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Feeding Your Canary – Beyond the Seed Only Diet

Canaries (Serinus canarius) have been captive bred for hundreds of years and in that time have come to thrive upon the rather simple seed-based diets that many owners provide to them.  However, for optimum health, vibrant color, enhanced singing abilities and successful reproduction, your birds will require additional dietary variety.  Today I’d like to highlight some often over-looked Canary foods.  The diet described here is also suitable for the Canary’s close relative, the Green Singing Finch (C. mozambicus).

Note: Please introduce all new foods slowly and in small amounts, to avoid digestive upset.

General Considerations

ZUpreem CanaryIn addition to providing optimal nutrition, the diet fed to your birds should encourage activity and interest.  Wild birds spend most of their day foraging – a captive that meets its feeding requirements in few minutes quickly becomes bored and listless.  Always strive for ways to keep your Canary occupied with food-gathering – live insects, pieces of whole fruit, sprouting greens and millet sprays are just a few items that will encourage active foraging and a pert, alert pet.

The Basic Diet

A seed mix containing millet, canary and rape seed, along with others in smaller quantities, should comprise the bulk of your bird’s diet.  I prefer mixes which also include freeze-dried fruits and vegetables, such as Kaytee Fiesta Food and Higgins Vita-Canary Food.

Pelleted foods, which supply near-complete nutrition in a single pellet, should also be introduced.  Many Canaries reject these at first – flavored products, such as ZU-Preem Fruit Blend, are your best options.

The bright colors of normal and red-factor Canaries can be kept at their best by adding a color-enhancing food, such as KayTee Exact Rainbow to the diet.

Greens, Fruit and Sprouts

Small amounts of plant-based foods should be offered on most days.  New sprouts, one of the most healthful foods for Canaries and other finches, can be easily supplied with the Sprout Pot (this item is fun for children to use, as they get to grow their own sprouts).  Endive, dandelion, escarole, apple, mango, grapes and other produce should also be offered several times each week.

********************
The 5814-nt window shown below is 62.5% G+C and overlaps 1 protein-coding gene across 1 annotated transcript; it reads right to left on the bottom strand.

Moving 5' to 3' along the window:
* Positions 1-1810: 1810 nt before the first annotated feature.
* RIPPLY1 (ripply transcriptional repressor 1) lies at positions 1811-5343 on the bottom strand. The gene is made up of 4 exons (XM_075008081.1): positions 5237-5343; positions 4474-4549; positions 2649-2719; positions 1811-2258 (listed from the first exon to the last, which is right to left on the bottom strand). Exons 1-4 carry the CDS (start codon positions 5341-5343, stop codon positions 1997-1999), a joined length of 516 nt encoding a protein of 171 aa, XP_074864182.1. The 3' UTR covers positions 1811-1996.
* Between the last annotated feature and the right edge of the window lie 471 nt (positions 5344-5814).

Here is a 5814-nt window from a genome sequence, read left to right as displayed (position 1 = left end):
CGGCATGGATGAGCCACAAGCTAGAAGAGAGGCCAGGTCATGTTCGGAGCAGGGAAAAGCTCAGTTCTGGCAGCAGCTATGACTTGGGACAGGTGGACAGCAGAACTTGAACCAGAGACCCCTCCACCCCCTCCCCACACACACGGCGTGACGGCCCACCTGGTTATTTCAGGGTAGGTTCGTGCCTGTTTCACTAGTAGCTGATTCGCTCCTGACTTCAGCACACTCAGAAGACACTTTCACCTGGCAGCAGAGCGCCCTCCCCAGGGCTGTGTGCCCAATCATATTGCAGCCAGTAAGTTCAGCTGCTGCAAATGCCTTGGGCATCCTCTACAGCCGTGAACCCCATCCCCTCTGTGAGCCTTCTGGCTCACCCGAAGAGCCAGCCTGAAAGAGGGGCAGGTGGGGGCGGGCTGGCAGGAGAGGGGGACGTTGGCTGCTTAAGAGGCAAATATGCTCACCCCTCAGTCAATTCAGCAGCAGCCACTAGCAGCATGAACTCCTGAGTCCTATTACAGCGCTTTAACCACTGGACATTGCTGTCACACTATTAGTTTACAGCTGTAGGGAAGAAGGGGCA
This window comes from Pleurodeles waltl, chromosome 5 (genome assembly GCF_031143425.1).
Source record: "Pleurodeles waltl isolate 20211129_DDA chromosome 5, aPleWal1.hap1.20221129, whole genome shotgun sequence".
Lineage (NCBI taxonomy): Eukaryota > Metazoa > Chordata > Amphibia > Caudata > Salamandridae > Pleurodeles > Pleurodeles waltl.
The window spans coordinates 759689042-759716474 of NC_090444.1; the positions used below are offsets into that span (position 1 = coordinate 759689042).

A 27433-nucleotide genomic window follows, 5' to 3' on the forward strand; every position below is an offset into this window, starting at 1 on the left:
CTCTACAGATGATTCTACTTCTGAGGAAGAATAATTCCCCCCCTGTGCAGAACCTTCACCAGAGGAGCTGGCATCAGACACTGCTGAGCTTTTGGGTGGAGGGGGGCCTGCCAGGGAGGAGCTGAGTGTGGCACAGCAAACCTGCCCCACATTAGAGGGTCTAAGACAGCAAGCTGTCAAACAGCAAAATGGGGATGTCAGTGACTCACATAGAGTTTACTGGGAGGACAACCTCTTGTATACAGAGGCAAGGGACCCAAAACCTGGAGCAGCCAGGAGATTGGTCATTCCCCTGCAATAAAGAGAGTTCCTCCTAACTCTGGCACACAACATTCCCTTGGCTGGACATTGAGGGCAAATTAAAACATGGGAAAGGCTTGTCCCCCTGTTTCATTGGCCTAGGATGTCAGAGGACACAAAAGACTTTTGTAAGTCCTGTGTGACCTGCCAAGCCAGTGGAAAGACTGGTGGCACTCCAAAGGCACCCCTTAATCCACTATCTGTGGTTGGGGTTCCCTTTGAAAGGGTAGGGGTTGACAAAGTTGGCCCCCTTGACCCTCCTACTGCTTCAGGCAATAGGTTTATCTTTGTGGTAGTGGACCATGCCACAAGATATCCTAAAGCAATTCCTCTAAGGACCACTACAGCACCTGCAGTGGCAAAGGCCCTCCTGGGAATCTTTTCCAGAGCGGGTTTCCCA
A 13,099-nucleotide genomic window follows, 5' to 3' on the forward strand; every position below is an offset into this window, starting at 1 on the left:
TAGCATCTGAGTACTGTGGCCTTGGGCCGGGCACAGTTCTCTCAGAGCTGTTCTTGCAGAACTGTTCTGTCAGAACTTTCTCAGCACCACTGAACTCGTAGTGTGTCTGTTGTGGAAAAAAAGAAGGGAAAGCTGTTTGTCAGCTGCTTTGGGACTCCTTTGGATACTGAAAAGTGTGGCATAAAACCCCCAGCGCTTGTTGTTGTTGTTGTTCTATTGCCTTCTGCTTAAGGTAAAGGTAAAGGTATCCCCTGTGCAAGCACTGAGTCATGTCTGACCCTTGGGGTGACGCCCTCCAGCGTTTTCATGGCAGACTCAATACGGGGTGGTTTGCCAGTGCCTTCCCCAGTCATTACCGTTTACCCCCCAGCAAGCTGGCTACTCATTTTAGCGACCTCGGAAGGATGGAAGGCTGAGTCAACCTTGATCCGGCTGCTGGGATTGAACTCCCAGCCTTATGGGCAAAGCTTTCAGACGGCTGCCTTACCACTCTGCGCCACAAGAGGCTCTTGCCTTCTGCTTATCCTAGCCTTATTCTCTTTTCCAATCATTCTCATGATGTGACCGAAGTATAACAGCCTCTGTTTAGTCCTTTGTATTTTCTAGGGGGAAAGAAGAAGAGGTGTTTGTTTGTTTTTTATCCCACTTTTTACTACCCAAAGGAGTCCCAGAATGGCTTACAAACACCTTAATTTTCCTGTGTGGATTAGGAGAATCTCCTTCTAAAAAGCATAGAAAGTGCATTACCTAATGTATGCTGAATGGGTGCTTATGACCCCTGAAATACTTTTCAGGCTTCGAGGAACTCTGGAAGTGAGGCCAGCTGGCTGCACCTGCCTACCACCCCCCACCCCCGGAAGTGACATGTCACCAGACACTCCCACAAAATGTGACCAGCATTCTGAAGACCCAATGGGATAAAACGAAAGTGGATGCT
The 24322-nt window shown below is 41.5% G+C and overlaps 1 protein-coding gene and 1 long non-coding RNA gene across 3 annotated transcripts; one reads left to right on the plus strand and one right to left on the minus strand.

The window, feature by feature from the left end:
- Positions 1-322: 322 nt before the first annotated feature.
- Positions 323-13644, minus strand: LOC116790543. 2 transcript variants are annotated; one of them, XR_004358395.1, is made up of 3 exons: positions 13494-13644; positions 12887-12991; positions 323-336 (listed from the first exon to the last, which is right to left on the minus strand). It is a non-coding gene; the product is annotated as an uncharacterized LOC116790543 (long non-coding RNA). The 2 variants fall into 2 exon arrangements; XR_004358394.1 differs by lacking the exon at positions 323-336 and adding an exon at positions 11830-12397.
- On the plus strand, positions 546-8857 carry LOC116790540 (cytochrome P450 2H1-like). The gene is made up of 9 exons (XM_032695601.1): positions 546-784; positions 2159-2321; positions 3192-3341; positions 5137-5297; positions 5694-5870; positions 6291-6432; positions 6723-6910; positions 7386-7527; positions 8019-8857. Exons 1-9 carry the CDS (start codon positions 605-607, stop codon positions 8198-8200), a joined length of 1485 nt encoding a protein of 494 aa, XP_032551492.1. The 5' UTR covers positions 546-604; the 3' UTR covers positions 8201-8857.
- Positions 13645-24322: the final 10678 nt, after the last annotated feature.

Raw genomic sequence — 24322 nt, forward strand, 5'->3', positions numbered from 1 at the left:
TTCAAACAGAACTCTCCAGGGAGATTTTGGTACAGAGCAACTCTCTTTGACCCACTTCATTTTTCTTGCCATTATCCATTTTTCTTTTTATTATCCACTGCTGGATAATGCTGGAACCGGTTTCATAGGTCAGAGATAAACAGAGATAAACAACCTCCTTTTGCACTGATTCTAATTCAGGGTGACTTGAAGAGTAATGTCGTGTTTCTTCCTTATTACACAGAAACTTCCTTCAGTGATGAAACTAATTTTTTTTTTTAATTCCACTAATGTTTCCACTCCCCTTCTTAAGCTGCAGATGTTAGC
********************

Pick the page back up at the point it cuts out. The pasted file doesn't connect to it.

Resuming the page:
Protein-Based Foods

Protein-rich food items are especially important before and during the breeding season, but should be offered to all Canaries throughout the year.

Small live waxworms, crickets, mealworms and other insects are especially relished, although some Canaries take time to “recognize” them (too long a captive history, perhaps!).  Canned Insects and Freeze-Dried Flies, marketed for pet reptiles, are excellent (if less exciting for your bird!) alternatives.

Egg Food is perhaps the easiest way to provide your Canary with protein, and is well-accepted by most individuals.


Treats, especially those that provide novel foods and a challenge to the bird, are an excellent addition to Canary diets.  Please check out our Canary Treat Pack and extensive line of Bird Treats for ideas.


Grit and Cuttlebone should always be available.

A high quality Vitamin Supplement may be useful, but check with your veterinarian first – Canaries that are consuming a well-balanced diet may not need additional vitamins.

Further Reading

The Canary’s captive history holds many surprises – please see my article Shipwrecks, Vicious Dogs and Escaped Birds for details.

The Canary Handbook is an excellent source of information for new and experienced Canary owners.

This Video of a singing Canary shows why they remain among the most popular of all pet birds.



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About Frank Indiviglio

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I believe that I was born with an intense interest in animals, as neither I nor any of my family can recall a time when I was not fascinated by creatures large and small. One might imagine this to be an unfortunate set of circumstances for a person born and raised in the Bronx, but, in actuality, quite the opposite was true. Most importantly, my family encouraged both my interest and the extensive menagerie that sprung from it. My mother and grandmother somehow found ways to cope with the skunks, flying squirrels, octopus, caimans and countless other odd creatures that routinely arrived un-announced at our front door. Assisting in hand-feeding hatchling praying mantises and in eradicating hoards of mosquitoes (I once thought I had discovered “fresh-water brine shrimp” and stocked my tanks with thousands of mosquito larvae!) became second nature to them. My mother went on to become a serious naturalist, and has helped thousands learn about wildlife in her 16 years as a volunteer at the Bronx Zoo. My grandfather actively conspired in my zoo-buildings efforts, regularly appearing with chipmunks, boa constrictors, turtles rescued from the Fulton Fish Market and, especially, unusual marine creatures. It was his passion for seahorses that led me to write a book about them years later. Thank you very much, for a complete biography of my experience click here.
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